For Pictet, factor timing is one of the key alpha levers of its asset allocation process. Therefore, the firm looks for niche asset managers that remain invested in their specific styles rather than those that may switch styles as market conditions change.
Technologies and tools for factor analysis
First and foremost, Pictet uses Style Analytics tools for equities or any equity part of its portfolio, complementing them with proprietary and external tools for running the asset mandate, as well as input from its quantitative research team. By collecting and consolidating all this information, the firm becomes comfortable with the factor exposure related to the scenario it will design for the near future.
For Aberdeen, the combination of data, analysis, and manager relationships are key to researching and building portfolios. The firm uses many tools including a scenario generator to back-test and stress-test portfolios. In addition, the firm relies on independent risk teams, a large internal APT team, and a number of returns-based risk measures. Especially important are the qualitative aspects of its process including interactions with managers.
Whenever their portfolio factor exposures change, Pictet wants to know exactly why that change happened. The firm uses DeltaZoom™, our new factor decomposition module, to determine if factor exposure changes are caused by deliberate trading by the portfolio manager, or by a passive benchmark or market shift that was out of the portfolio manager’s control. The tool’s ability to disaggregate a manager’s deliberate change versus index change is extremely valuable and leads to more meaningful conversations with the manager. In short, DeltaZoom allows Pictet to ask more probing questions.
Aberdeen uses another of our recently added modules, Similyzer™, to evaluate manager peers that have similar philosophies and similar factor tilts. Similyzer allows a firm to identify funds that have quantitatively similar factor exposures to a target fund. Aberdeen uses this module to isolate funds that run the same philosophy, are stylistically similar to each other, and have the same factor bias. The firm then uses it to isolate a group of similar funds, create a custom peer group with those managers to compare with its target manager, and observe behaviors over time.
Both of our guests underscored the need to understand the effects of blending managers and exposures together to assess total portfolio risk and all the style tilts in that portfolio aligned with expectations and the prescribed strategic direction.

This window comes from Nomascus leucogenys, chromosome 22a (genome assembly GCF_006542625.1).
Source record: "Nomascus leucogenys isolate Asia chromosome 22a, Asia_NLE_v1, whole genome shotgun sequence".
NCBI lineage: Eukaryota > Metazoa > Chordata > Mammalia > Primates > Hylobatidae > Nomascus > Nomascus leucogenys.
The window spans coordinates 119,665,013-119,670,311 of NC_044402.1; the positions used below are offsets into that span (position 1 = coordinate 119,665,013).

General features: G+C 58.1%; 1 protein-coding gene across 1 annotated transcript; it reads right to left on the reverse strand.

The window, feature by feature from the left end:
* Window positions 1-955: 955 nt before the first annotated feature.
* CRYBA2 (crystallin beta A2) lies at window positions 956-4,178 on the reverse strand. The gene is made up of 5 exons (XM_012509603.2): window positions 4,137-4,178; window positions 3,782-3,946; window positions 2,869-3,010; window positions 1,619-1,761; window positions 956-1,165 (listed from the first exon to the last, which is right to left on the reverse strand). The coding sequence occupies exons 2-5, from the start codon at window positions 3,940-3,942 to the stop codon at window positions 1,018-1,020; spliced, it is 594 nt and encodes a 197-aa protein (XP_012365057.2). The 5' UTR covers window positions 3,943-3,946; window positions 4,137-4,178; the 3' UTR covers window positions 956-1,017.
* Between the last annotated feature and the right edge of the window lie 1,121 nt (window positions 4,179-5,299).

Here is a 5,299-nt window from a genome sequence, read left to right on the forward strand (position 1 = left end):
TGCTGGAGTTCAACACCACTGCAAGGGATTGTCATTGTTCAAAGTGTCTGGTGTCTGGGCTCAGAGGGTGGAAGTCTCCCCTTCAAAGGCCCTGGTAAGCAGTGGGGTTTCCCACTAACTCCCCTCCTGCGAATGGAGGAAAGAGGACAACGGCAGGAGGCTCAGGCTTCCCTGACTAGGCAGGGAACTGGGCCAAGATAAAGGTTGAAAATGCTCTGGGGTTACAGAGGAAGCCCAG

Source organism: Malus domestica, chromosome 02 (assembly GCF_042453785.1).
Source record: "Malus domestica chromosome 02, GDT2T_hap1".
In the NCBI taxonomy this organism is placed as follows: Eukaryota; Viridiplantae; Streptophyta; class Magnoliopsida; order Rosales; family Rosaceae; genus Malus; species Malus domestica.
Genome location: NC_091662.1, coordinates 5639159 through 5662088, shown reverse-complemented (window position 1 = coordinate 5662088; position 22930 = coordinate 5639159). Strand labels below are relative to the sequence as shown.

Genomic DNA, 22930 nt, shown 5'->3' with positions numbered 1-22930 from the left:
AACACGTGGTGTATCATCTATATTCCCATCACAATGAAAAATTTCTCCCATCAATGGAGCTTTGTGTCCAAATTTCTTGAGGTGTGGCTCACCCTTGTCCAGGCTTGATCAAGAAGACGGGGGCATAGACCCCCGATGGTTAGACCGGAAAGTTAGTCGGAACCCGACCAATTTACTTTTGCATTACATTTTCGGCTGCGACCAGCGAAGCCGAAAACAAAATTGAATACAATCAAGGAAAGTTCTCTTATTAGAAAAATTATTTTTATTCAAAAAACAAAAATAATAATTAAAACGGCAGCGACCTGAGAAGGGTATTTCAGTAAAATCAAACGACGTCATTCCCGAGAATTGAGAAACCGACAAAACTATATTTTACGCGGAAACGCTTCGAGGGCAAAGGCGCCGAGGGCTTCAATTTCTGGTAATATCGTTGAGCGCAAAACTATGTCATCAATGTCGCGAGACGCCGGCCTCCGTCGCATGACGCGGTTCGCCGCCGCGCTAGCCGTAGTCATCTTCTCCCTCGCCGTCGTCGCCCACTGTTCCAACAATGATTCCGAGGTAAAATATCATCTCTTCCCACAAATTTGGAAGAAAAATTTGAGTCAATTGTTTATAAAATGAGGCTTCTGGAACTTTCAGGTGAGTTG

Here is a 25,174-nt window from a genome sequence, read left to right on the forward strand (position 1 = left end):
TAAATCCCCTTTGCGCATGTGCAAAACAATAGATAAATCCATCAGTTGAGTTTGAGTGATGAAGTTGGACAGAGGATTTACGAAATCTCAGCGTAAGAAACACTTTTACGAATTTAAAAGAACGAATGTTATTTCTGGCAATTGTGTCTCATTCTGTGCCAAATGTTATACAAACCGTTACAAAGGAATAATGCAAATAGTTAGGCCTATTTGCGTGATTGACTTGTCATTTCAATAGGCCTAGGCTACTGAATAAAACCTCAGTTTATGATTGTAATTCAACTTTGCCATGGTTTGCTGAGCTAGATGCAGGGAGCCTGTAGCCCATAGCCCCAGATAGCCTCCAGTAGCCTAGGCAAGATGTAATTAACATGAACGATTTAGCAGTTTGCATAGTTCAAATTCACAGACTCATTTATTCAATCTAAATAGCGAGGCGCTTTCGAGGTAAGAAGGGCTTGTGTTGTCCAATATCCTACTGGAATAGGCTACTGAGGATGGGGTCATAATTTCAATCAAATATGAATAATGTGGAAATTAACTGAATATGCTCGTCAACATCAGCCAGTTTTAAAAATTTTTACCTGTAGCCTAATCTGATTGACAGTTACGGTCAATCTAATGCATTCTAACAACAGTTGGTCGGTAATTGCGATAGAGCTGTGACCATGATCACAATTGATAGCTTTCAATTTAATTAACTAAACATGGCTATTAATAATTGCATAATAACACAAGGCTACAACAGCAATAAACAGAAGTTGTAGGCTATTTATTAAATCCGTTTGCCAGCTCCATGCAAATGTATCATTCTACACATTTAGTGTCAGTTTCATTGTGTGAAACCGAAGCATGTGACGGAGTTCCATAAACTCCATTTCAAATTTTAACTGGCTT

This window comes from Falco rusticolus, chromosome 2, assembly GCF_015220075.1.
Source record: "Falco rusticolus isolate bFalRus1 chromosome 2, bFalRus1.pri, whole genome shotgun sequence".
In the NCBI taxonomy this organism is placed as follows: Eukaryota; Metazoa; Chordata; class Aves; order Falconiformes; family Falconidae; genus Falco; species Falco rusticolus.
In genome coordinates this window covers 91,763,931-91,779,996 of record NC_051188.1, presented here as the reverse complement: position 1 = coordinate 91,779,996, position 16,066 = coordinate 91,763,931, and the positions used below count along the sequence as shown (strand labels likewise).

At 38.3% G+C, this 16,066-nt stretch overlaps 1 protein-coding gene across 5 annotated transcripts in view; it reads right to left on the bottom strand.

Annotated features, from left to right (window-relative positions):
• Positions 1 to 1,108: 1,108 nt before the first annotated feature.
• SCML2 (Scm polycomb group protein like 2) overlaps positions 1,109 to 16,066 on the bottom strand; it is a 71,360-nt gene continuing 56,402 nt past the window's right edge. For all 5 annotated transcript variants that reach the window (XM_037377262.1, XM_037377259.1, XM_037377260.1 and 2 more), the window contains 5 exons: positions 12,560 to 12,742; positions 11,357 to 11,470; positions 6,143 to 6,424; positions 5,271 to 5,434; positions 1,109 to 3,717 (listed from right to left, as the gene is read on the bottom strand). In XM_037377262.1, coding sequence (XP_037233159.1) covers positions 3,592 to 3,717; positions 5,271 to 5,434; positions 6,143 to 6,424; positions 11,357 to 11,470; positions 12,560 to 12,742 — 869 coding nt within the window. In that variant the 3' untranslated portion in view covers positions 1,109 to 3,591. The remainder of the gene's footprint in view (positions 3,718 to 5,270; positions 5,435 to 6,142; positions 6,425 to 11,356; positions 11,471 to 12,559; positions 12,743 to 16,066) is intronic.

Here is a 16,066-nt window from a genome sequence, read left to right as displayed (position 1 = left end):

Reaction to the recent Growth-to-Value rotation
Achieving balanced factor exposures seems to be the dominant strategy to maintaining alignment during factor rotations.
For example, Aberdeen’s style exposure is not significantly pointed towards Growth or Value, which has provided stability throughout the rotation. Aberdeen continues to maintain that balance in the portfolio, leaning in and out of those exposures as needed to maintain alignment.
Pictet’s recent work in Quality and mitigating the Quality-Growth bias seemed to pay off during the Growth-to-Value rotation, which has favored those with a Quality tilt. More recently, favoring Value and Size exposure and adjusting the portfolio accordingly has enabled the firm to achieve more balanced factor exposures.
With a strong expectation for inflation, a Value rally is expected to last a while longer. However, there is a compelling argument, with rates going up, for Growth to reassert its dominance in the second half of this year. The question of when or how to apply that into client portfolios remains to be seen.
How ESG is incorporated into factor analysis
ESG is clearly gaining greater significance in terms of overtly ESG tilted portfolios, while more non-ESG-specific portfolios continue to evolve approaches and analysis.
In addition to Aberdeen’s view of the ESG Style Skyline™ providing insights into the different mix of ESG factors, the firm also augments Style data with its internal team which conducts hands-on research.
For Pictet, ESG is becoming a more important risk factor in explaining returns and understanding portfolio behavior. His firm uses the Style Skyline to investigate whether or not ESG provides a risk premium and to see the difference between the returns posted by the first quartile and the bottom quartile, along with the any carbon premium that may exist.